All ethnic groups have started to merge their cultures on this small island. Admittedly some more than others, and the number of mixed race children born in the UK proves this point as the number has been steadily increasing over the years. Inevitably the influence of mixed race members of society will also grow. This can surely only be a good thing as mixed race people (whatever the mix) are more likely to see the perspective of both their ethnicities. I believe that if this trend continues Britain will become a more diverse and equal society which has got to be good. Soon we will not be discussing the differences between the 'races' but the similarities that we share and realise that when it comes down to it we are all human, just different shades.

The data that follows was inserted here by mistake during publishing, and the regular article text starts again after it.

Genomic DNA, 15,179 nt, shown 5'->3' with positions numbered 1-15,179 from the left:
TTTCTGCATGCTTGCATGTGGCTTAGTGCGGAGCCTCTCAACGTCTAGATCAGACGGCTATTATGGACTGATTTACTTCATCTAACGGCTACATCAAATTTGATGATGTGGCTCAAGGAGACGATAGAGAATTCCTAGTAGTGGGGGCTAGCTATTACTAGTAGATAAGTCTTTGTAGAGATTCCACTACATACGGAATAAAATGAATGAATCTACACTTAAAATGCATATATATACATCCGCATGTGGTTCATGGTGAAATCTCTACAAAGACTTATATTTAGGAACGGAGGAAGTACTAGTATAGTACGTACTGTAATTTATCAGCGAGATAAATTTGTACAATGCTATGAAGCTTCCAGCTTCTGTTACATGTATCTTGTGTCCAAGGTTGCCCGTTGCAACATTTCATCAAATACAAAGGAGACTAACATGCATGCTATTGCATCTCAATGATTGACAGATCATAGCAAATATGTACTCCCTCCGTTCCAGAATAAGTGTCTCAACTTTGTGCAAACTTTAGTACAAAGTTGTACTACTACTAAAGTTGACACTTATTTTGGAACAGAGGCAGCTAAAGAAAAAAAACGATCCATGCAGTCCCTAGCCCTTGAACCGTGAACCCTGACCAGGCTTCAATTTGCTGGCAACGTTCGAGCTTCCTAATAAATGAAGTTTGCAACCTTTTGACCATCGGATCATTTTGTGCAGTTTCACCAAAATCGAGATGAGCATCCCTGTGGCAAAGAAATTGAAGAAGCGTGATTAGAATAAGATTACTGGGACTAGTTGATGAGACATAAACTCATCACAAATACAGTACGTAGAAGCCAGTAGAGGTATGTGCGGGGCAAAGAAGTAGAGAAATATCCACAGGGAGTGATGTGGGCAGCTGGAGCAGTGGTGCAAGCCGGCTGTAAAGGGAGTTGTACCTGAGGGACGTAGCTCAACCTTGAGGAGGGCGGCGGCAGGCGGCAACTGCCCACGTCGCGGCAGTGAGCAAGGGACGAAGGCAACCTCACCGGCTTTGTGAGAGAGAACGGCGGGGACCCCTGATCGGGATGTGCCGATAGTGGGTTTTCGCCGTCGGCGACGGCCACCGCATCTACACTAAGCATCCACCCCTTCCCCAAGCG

You can read Rory's mother Sue's paper here

About the author

Rory Campbell is twenty-three years old with a keen interest in black history. He believes that this should be taught in schools, helping to eliminate racist attitudes, so that children learn that it’s not just white Europeans who invented and discovered everything.

The responses to this piece are fascinating. We know that language is dynamic, meanings and common usage of words change over time being configured and shaped by prevailing ideologies,including racism and the contemporary social, cultural, political context. I think the responses from Ben S and Lin Kin clearly illustrate this generational influence. But the bottom line is that we all have the right to self-definition and the opportunity to celebrate rather than deny our multiple ethnic origins.
Gina Awoko Higginbottom
05 September 2007

An interesting read. I'm a mixed race man aged 35 and I've never felt need to call myself Black.

I'm lucky in that in that since I was an infant I have been accepted in to white culture. So I guess I have a different perspective on the mixed race experience.